In some cases, a homogenization or a further homogenization may not be possible even after a number of already-implemented iteration steps. In this case, initially the method step IX is introduced given establishment of a sufficient homogeneity in method step II, in which method step IX the operator is asked whether the operator wants to interactively intervene in the method. If the operator declines this, ultimately the MR measurement is implemented in step V, independently of whether the method has been aborted because a sufficient homogeneity has been achieved or because no improvement of the homogeneity can be achieved. This is preferably indicated in the last query IX to the operator, or an appropriate warning signal is output in the case of an insufficient homogeneity.

Schematically shown in FIG. 4 is the possibility for a homogenization action HA that is based on adjustment of specific control elements (actuating elements), for example change-over switches for coupling in resonating local coils for distortion of the B1 field. The method begins with the optimization requirement that (for example starting from method step VII in FIG. 3) can ensue manually or via an automatic selection in the method step VIII.

A loop counter is then first set to i=1 in a first method step IVa. A B1 measurement data acquisition subsequently ensues in method step IVb. Given the first pass of the shown iteration loop, the B1 measurement data acquisition can be omitted in the method step IVb is suitable B1 measurement data have already been acquired in method step I in the superordinate loop according to FIG. 3.

A B1 field analysis then subsequently ensues in the method step IVc, in which it is again established whether the B1 measurement values are sufficiently homogenous. In the method step IVd, the loop counter is subsequently incremented by a value, and in the method step IVe the necessary control elements are correspondingly set, such that the B1 field distribution should become more homogenous.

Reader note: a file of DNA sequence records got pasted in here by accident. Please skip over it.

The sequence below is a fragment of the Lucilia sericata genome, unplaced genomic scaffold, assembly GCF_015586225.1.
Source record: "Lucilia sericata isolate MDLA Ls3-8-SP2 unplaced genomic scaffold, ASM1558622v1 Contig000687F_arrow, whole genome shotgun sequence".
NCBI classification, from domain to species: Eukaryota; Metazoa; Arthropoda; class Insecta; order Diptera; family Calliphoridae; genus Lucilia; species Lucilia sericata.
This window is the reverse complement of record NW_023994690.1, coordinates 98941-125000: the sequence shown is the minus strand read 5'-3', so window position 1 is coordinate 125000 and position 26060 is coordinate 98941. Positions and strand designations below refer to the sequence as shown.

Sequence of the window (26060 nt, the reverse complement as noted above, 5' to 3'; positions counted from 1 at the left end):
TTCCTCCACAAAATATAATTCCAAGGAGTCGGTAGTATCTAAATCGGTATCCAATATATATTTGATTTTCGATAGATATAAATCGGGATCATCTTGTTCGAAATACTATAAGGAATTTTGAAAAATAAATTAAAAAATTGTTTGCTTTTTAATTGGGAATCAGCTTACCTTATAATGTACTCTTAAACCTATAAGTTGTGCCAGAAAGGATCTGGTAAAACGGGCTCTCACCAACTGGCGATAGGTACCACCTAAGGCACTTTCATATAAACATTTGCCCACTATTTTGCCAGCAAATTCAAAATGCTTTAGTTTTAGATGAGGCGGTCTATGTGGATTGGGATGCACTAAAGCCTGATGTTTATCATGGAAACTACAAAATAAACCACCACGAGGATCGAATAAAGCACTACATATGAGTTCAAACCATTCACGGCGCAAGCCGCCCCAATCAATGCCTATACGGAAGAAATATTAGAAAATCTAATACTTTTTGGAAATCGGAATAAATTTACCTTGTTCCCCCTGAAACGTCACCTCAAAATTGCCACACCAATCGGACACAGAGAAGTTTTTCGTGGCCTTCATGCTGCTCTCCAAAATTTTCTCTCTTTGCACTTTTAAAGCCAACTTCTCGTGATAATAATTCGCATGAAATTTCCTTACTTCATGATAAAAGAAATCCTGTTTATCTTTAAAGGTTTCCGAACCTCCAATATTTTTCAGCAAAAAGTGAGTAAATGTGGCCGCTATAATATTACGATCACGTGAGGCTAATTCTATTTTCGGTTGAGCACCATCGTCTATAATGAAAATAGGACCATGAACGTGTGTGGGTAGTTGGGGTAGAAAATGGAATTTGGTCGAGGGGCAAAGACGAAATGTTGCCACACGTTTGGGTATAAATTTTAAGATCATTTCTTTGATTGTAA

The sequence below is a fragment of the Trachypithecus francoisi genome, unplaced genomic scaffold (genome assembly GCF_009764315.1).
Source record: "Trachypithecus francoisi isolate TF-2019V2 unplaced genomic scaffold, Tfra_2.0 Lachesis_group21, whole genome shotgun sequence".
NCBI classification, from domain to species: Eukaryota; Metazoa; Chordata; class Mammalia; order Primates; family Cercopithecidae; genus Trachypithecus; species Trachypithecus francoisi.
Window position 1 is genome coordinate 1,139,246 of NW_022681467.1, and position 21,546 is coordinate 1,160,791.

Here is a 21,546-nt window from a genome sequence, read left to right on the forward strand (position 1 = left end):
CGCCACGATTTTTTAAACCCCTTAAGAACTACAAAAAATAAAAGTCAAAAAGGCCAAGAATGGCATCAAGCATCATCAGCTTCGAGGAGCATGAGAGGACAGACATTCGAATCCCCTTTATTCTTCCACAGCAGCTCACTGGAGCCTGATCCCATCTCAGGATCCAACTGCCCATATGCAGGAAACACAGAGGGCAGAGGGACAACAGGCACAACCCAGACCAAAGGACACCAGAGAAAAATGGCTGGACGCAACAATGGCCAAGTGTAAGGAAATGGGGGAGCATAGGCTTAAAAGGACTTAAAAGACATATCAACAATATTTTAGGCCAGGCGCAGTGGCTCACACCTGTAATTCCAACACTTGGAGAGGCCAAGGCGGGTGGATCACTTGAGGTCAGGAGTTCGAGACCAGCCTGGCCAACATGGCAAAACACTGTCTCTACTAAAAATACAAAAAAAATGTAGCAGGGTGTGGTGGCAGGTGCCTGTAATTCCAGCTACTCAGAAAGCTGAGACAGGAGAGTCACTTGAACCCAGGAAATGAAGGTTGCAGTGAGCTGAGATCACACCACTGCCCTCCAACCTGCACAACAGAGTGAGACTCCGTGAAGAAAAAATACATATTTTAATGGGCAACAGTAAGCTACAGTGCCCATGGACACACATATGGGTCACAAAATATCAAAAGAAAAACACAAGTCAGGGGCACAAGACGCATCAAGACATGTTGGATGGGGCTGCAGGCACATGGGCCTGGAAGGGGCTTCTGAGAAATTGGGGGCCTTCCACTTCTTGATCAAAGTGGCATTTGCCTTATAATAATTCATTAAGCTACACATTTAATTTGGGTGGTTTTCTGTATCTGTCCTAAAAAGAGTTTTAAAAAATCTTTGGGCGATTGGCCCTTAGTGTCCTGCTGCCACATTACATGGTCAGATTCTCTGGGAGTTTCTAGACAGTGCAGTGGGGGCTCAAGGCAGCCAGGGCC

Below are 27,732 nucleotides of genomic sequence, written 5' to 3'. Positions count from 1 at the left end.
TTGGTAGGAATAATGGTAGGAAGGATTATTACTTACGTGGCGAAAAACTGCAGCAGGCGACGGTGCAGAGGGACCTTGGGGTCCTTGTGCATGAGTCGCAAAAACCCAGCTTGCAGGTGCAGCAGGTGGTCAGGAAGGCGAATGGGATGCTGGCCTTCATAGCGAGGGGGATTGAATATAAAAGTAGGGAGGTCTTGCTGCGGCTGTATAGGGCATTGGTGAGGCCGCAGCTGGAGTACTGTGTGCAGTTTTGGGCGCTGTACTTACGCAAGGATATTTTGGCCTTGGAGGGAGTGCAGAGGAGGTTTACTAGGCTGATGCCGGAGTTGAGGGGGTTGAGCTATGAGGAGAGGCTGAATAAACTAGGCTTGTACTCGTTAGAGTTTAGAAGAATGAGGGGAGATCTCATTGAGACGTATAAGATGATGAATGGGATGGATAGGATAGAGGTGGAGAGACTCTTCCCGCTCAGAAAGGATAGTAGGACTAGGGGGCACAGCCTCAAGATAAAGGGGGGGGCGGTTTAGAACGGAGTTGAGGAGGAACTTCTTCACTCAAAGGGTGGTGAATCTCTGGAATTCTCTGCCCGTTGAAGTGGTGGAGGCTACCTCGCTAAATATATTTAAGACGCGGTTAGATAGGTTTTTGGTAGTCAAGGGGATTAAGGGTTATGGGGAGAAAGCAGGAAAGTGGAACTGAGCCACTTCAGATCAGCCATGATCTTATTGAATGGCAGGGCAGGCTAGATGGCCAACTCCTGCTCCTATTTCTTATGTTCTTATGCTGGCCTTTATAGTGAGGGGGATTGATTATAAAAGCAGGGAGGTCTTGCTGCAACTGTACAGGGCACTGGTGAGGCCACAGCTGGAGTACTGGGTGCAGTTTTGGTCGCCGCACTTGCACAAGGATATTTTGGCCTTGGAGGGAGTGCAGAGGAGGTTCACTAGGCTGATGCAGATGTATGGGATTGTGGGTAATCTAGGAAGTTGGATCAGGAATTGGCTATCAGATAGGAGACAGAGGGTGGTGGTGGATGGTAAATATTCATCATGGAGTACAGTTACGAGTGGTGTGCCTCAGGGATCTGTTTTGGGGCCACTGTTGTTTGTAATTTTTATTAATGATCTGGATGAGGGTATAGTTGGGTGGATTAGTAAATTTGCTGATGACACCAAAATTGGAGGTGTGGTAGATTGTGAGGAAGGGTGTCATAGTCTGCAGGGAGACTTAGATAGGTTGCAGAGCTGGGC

A new B1 measurement data acquisition subsequently ensues again in method step IVb and a further B1 field analysis ensues in the method step IVc. This method is implemented until a sufficient B1 homogeneity is achieved.

In the method step IVf, it is subsequently checked whether the loop counter amounts to i=1. If this is the case, this means that, within the homogenization action HA in the method step IV, no control elements whatsoever have been switched, i.e. no homogenization has been implemented or that no improvement of the homogenization was also achievable with this measure. This corresponds to the case that, in FIG. 3, the process jumps from method step IV directly to method step IX. Otherwise, a jump back to the method step I in FIG. 3 ensues after a homogenization has occurred.

A homogenization action HA, which is shown in FIG. 3 as a block, can likewise be designed (as in FIG. 4) in the form of an iterative loop in the inventive manner. This loop also can be implemented fully automatically without an interactive intervention being possible. The individual switch-over actions in the method step IVe can also be understood as homogenization actions in the sense of the invention.